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Regular and irregular verbs and how to let your students learn about them on their own 馃榾

Updated: May 3, 2019


So I went away for a week and my kids were left without their very demanding English teacher 馃槄 So you'd think they got a week off English ... think again! Haven't I just said I'm demanding 馃槤

They knew it was coming. Last year when I left them for a week to attend the IATEFL conference (read about it here and here) I left them with a whole set of tasks to make them study countable and uncountable nouns (and you can read all about it here). So this year when they saw me entering the classroom with a big pile of folders on the day before I was supposed to leave they knew ... there was no escaping it 馃槀

This year I wanted them to study regular and irregular verbs so I've prepared a set of tasks and materials on that topic. Here's what I did:

Task 1: Hello, it's me!

A couple of days before I left I recorded myself giving them a very short lesson on what the difference is between regular and irregular verbs. I hid the film in a QR code. Their task was to watch the film and make a note in their notebooks of what the difference is. They're 21st century kids but they still love it when I pop up on video when I'm not physically there with them 馃槄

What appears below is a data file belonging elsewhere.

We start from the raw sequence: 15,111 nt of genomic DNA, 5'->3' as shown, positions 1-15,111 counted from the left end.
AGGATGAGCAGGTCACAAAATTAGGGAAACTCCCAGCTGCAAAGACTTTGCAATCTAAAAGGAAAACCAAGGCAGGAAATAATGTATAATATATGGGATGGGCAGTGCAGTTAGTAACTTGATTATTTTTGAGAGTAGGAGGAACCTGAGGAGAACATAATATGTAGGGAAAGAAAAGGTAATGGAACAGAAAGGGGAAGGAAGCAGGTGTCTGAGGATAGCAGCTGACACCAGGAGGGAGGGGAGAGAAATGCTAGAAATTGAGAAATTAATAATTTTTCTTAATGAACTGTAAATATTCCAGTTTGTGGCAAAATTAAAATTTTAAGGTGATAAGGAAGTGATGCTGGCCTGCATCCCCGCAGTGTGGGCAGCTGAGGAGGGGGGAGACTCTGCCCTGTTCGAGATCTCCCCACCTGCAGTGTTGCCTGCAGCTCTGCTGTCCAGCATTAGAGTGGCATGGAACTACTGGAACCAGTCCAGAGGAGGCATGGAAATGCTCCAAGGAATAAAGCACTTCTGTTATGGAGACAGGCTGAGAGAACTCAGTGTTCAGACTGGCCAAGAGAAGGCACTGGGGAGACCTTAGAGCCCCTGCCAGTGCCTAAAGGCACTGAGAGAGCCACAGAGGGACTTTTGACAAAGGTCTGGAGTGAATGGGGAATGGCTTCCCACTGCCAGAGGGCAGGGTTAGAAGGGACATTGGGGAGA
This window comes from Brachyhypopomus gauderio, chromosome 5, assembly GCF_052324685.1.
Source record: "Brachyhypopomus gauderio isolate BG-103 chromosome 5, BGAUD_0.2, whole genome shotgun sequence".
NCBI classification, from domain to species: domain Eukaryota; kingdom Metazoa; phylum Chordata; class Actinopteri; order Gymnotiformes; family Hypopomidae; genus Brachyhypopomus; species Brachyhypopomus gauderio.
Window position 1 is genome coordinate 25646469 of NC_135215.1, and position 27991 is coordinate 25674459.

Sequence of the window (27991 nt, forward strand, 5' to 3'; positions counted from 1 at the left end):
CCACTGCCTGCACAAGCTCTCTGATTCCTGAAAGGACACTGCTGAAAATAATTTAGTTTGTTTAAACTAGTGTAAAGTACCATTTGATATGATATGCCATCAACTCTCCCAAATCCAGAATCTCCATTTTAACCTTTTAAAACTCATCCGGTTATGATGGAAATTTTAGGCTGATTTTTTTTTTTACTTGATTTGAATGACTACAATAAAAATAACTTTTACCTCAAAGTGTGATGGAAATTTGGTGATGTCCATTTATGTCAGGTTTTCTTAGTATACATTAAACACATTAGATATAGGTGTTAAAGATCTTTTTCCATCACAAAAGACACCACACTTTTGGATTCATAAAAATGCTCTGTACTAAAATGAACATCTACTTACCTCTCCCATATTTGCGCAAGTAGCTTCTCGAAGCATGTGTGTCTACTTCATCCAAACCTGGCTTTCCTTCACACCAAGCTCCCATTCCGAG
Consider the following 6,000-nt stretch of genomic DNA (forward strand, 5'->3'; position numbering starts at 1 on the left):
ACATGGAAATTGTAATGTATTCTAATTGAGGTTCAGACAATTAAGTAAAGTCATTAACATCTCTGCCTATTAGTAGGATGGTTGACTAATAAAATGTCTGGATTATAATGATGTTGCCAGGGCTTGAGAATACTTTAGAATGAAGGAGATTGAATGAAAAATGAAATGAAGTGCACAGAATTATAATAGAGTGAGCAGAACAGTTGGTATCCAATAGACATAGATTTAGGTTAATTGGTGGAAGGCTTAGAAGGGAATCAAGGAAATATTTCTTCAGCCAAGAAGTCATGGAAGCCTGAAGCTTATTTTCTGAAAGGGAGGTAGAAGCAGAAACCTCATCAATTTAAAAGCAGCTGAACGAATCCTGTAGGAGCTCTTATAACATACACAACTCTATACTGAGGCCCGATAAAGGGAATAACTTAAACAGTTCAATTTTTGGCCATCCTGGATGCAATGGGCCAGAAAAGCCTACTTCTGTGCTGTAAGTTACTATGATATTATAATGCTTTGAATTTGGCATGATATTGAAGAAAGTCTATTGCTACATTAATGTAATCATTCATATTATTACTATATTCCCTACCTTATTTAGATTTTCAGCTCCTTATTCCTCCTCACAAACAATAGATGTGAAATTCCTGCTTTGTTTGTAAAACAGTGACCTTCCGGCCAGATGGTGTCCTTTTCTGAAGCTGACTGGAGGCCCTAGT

Task 2: -ED suffix colouring

So now that they knew that regular verbs are the ones that take -ed- , their next task was to work out the spelling rules of adding this suffix. I gave them this:


If you read my blog before you might recognise this activity. I used it many times with my students and one of those times was here. The activity is very easy - they colour in the same letters in each pair one colour and then the differing letters another colour. I don't have this set coloured in but this is what it looks like with -er- ending:

They cut up the table into separate boxes and group them trying to work out what the rules are. Once they worked out the rules their task was to create another note in their notebooks.

You can download this activity when you click on the picture above. There are two identical tables on one page so cut it in half before giving to students.

I also had a plan B for students who might need more help to get the rules. Some time ago I made a Keynote presentation with all the rules. I hid it in